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HomeCampus VoiceUniversal Basic Income may not be the best solution for Indian economy

Universal Basic Income may not be the best solution for Indian economy

Campus Voice is an initiative by ThePrint where young Indians get an opportunity to express their opinions on a prevalent issue.

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Automation is an act of promoting machinery and estimating technologies to reduce human intervention in production. It is already in use in many fields like IT automation, home automation, business process automation and there’re so many. It’s been achieved for several means including mechanical, hydraulic, electronic devices etc.

But there’s a disadvantage which can be a huge problem and will have a big societal impact—unemployment.  Experts suggest a solution named Universal Basic Income (UBI) which can be a way to feed those unemployed. I think it won’t be that easy to implement in a huge population-based country like India. Let me take you through some data to augment my argument.

The World Bank’s World Development Report 2019 shows the transparent data of how saving waste, saving material cost and upgrading the quality, accuracy and precision in technology outweighs the economic effects of the workers. Job losses are already being blamed for automation in many countries like USA, France, UK.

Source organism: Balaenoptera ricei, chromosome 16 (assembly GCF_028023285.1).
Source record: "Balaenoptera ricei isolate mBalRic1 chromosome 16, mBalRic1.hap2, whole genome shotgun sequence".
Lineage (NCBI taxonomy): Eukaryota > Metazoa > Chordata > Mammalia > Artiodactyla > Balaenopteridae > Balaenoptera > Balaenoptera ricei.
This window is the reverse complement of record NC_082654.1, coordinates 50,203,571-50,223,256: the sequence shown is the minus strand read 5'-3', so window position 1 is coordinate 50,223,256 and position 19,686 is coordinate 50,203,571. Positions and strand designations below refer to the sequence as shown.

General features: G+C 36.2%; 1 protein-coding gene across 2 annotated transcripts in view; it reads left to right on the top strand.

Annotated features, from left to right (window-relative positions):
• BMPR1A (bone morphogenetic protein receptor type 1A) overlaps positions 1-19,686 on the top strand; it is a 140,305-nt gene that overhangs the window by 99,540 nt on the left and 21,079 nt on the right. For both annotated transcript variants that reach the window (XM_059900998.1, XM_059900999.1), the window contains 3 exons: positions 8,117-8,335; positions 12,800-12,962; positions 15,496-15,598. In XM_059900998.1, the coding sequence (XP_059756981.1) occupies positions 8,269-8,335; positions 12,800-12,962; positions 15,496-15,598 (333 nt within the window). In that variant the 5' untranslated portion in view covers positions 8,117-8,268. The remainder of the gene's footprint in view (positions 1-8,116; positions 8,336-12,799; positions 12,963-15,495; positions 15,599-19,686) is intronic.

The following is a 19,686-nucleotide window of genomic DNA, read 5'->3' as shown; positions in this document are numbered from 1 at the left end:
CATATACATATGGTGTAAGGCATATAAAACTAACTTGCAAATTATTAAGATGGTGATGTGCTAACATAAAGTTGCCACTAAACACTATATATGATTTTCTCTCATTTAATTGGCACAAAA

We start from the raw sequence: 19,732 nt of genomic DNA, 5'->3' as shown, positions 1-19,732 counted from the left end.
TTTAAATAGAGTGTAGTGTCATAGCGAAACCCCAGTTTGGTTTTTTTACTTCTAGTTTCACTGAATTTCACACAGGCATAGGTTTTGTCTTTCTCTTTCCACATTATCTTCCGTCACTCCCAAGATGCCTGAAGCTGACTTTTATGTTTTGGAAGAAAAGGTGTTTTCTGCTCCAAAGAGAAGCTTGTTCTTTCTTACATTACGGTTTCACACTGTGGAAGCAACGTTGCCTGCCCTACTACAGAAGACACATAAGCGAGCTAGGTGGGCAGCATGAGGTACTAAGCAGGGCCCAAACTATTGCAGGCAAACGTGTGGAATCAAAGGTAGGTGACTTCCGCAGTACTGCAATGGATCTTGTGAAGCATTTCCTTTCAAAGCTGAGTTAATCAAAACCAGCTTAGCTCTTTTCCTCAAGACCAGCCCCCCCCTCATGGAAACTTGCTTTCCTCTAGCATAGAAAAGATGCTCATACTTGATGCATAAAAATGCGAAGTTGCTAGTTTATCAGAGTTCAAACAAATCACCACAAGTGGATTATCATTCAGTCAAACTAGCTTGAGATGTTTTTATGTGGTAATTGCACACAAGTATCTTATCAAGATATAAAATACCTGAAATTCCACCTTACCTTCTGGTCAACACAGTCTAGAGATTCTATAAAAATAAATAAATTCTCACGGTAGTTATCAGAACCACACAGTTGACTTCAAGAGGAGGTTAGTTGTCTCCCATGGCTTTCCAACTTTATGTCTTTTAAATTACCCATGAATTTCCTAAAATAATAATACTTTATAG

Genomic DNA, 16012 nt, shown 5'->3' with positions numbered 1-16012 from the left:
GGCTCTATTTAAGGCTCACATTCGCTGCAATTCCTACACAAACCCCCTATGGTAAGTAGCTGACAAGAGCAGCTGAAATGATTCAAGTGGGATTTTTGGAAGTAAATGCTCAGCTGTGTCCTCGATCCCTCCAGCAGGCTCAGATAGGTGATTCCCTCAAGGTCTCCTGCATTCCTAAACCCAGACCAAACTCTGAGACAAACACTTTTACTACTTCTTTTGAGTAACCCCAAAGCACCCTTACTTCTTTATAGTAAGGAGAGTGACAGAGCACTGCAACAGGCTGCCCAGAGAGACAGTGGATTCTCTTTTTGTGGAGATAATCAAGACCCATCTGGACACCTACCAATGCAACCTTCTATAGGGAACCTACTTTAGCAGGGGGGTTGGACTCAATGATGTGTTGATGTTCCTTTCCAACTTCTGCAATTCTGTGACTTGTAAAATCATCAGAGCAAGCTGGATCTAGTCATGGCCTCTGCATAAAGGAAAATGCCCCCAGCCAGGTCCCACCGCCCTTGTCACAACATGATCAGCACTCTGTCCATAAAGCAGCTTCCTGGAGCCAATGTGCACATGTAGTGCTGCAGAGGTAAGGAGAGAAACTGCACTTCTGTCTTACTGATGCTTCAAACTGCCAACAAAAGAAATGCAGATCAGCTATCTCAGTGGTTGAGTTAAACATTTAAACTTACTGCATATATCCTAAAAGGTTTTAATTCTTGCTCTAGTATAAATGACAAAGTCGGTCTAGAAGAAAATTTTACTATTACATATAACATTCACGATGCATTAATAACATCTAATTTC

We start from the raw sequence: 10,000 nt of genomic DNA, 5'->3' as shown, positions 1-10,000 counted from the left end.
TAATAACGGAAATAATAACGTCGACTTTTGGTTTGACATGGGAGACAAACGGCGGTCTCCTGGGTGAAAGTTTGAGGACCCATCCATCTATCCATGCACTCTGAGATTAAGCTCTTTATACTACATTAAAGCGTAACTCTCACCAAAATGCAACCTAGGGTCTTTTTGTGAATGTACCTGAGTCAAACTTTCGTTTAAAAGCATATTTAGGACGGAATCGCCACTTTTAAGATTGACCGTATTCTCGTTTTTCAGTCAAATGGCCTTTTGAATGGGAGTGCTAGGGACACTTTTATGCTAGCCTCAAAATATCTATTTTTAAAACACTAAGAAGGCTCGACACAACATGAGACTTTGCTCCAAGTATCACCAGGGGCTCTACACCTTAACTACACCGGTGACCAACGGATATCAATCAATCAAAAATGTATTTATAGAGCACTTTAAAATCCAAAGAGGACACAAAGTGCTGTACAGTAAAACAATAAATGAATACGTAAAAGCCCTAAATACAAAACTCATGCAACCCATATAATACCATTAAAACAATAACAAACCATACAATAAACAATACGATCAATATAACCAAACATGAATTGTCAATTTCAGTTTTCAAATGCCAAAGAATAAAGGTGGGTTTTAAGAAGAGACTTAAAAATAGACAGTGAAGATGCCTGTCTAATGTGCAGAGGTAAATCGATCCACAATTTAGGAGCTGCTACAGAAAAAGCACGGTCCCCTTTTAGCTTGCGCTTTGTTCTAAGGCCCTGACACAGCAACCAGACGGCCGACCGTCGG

In the United States, 47 per cent of all current jobs have the potential to be fully automated by 2033, according to the research of Carl Benedikt Frey and Michael Osborne. According to a 2020 study in the Journal of Political Economy, automation has robust negative effects on employment and wages.”One more robot per thousand workers reduces the employment-to-population ratio by 0.2 percentage points and wages by 0.42 per cent, it states.

According to experts, paradox of automation says that the more efficient the automated system, the more crucial the human contribution of the operators. A fatal example of this was Air France Flight 447, where a failure of automation put the pilots into a manual situation they were not prepared for.  From this we all now know that everyone lauds development and technology without predicting the results.

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The UBI paradox

UBI can be understood as a basic living stipend in which all citizens of a given population regularly receive a legally stipulated and equal financial grant paid by the government without a means test. But there are roadblocks to it being a successful scheme. Inflation plays a major role in economic graph of a country. More the amount of money, lesser the value of money. So, if inflation keeps increasing, then in response the government will also have to increase the amount of basic income by years.

There are many more numerical analysis and representations on internet of results on implementing UBI. It will affect tax return and services, and work experience, and by extension, the economy. It will affect fund management and balancing. It will affect health and poverty.

UBI doesn’t distinct between deserving and undeserving. So, giving a fair and equal amount of money to both productive and unproductive will be unfair. This has also been raised as an argument among critics. So, assuming UBI as a potential solution to automation might get easy acceptance. We will have to wait and watch before making any judgement.

The author is a student at Manipal University, Jaipur. Views are personal

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